ASCO 2018:  Apache: Open Label, Randomized, Phase 2 Study of Durvalumab, Alone or in Combination with Tremelimumab, in Patients with Advanced Germ Cell Tumors: Results at the End of First Stage

Chicago, IL ( Immune checkpoint inhibitors (ICIs) have had great success in multiple malignancies, including lung cancer, melanoma and bladder cancer. Within the GU field, it has primarily been limited to bladder cancer and RCC, due to the higher mutational burden and subsequent higher antigen load. However, there has been little evaluation to date in patients with testicular cancer. 

It should be noted that the burden for proof is much higher for these patients as current treatment options are generally well tolerated and have high cure rates. As such, at this time, studies in this population are limited to patients with refractory disease who have failed all other options. 

In this study, entitled APACHE, durvalumab (anti-PD-1, Astra-Zeneca) was used alone or in combination with tremelimumab (anti-CTLA-4, MedImmune/Astra-Zeneca), in patients with advanced germ cell tumors – this was an open-label phase II randomized study. The authors report the end of the first stage of the study. 

As mentioned before, these are patients with few remaining options. The prognosis of chemorefractory GCT is dismal. Only men who have failed ≥2 chemotherapy (CT) regimens  were eligible for the study. 

They were randomized to receive either Durva, 1.5 gr q4w, x 13 cycles (arm A) or Durva plus with Treme, 75 mg q4w, x 4 cycles, followed by Durva alone x total 13 cycles (arm B). Serum tumor markers (STM), and radiologic assessments are repeated q8 weeks. Biomarker analyses include: IHC PD-L1 expression on immune cells (Ventana SP142) and genomic sequencing with FoundationOne assay (Foundation Medicine Inc., Cambridge, MA, USA) as additional analyses. 

The primary endpoint is the modified objective response-rate (mORR). Per the RECIST 1.1 criteria, the mORR includes complete (CR) or partial response [PR] or stable disease [SD]+STM reduction > 10%. The null hypothesis was that mORR would be less than 10%; a positive study was defined as a mORR ≥25%.  

This was a staged study. The total sample size of 120 pts was split into 3 stages: in stage 1, according to Gehan’s rule, each arm is terminated whenever no response is observed. Results of first stage are presented today. Based on the first stage, a decision will be made to purse either arm into a 2nd stage.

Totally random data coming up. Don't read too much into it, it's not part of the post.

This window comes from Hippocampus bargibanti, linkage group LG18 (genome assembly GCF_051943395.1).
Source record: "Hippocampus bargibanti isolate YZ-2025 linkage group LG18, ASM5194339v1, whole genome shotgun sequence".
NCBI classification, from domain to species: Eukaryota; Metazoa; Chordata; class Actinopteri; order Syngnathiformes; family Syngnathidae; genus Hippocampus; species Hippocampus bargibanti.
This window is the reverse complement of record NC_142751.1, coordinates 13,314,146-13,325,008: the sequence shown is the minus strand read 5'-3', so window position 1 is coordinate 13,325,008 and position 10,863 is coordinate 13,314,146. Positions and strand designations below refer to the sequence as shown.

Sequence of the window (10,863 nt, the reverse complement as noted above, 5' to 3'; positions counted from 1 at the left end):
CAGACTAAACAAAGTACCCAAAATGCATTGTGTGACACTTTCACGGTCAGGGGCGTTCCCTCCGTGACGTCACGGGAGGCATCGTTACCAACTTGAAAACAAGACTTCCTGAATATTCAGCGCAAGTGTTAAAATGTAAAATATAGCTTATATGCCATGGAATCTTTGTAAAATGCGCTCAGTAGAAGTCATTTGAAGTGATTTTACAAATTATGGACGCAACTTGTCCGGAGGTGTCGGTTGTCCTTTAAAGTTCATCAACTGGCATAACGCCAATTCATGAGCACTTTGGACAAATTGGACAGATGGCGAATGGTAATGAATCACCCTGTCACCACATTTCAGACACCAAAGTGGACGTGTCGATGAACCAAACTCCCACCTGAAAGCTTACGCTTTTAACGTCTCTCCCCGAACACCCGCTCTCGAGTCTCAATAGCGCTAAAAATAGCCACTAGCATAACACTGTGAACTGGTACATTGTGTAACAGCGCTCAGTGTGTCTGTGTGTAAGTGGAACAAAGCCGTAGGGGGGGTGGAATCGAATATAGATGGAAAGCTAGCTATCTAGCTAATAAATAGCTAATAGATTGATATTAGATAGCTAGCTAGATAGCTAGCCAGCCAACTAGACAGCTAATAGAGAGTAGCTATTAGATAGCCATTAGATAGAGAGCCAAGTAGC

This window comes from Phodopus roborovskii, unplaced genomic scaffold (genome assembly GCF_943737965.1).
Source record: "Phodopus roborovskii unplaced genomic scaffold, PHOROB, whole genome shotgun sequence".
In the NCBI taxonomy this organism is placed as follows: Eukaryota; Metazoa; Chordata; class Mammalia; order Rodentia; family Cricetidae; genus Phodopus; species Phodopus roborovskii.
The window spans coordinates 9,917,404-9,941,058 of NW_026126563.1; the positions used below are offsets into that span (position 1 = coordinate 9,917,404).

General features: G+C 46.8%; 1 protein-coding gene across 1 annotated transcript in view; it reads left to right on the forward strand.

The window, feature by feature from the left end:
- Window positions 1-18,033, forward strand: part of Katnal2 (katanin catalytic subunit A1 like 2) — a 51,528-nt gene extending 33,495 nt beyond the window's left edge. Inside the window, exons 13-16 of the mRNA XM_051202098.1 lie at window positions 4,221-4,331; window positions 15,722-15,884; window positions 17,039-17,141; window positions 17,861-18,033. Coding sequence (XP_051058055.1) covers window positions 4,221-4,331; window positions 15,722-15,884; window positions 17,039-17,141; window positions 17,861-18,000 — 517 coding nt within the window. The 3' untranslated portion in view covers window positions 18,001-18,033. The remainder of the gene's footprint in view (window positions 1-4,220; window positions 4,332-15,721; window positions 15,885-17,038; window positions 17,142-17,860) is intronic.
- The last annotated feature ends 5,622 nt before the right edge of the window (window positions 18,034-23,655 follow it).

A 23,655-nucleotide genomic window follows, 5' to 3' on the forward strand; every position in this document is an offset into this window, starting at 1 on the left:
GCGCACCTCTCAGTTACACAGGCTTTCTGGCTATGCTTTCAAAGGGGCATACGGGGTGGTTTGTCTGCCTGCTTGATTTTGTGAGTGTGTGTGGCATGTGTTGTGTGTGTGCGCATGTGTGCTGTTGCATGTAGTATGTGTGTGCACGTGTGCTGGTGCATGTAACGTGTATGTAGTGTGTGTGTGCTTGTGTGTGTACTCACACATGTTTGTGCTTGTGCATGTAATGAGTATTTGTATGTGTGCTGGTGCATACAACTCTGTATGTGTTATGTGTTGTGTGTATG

Full protocol below: 
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Over a 9 month period (2/2017 to 11/2018), 18 patients were enrolled (17 male, 1 female?), 9 per each arm of the study. Median age 33. Of these 18 patients, 14 had gonadal and 4 extragonadal GCT. More importantly, 15 had received ≥3 prior CT regimens – demonstrating severe CT resistance and limited alternative options. Median tumor marker levels at baseline: 5,105 AFP and 6519 HCG.  Most (16 of 18) were NSGCT or mixed histology.  

In terms of genomic analysis. median tumor mutational burden (TMB) was 4 mutations (mut)/mb.  

In terms of adverse events and tolerability, only 1 patient (5.6%) had a reversible grade 3 immune-related AE (pneumonitis) in arm B. Otherwise, there were no other Grade 3-5 adverse events, so they were well tolerated. 

In terms of clinical outcomes, outcomes were mixed. In arm A, 100% had disease progression (PD), all with features of hyperprogression (hyper-PD): 4 had clinical PD and death before restaging, median increase in sum of tumor diameters (RECIST 1.1) was 146%, median increase in the elevated STM was 462%. In contrast, in arm B, 2 responses (22.2%, 1 RECIST-PR in seminoma and 1 SD with STM reduction in nonseminoma) were observed. However, in the patients who progressed, PD features were similar to arm A. PD occurred in both arms regardless of PD-L1 expression and TMB (PR case: PD-L1 negative and 4 mut/mb). 

Median follow-up was 5.1 months. Median PFS 1.4 months and median OS 2.9 months.  

Based on this, the authors note that single-agent durvalumab should not and will not be pursued further in GCT. However, based on the 2 person response in arm B, they feel that combination immunotherapy showed signals of activity in a small subset of patients and will be expanded to 2nd stage evaluation. At this time, we don’t have predictors to identify these patients – unfortunately, non-responders may show signs of hyperprogression. 

Presented By:Daniele Raggi 
Co-Authors: Patrizia Giannatempo, Luigi Mariani, Maurizio Colecchia, Giuseppina Calareso, Roberto Salvioni, Siraj Mahamed Ali, Jeffrey S. Ross, Jon Chung, Andrea Necchi 

Institution(s):Fondazione IRCCS Istituto Nazionale dei Tumori, Milan, Italy; Radiology Unit, Fondazione IRCCS Istituto Nazionale dei Tumori, Milan, Italy; Foundation Medicine, Inc., Cambridge, MA; SUNY Upstate Medical University, Syracuse, NY; Istituto Nazionale dei Tumori, Milan, Italy 

Written by: Thenappan Chandrasekar, MD, Clinical Fellow, University of Toronto, Twitter: @tchandra_uromd at the 2018 ASCO Annual Meeting - June 1-5, 2018 – Chicago, IL USA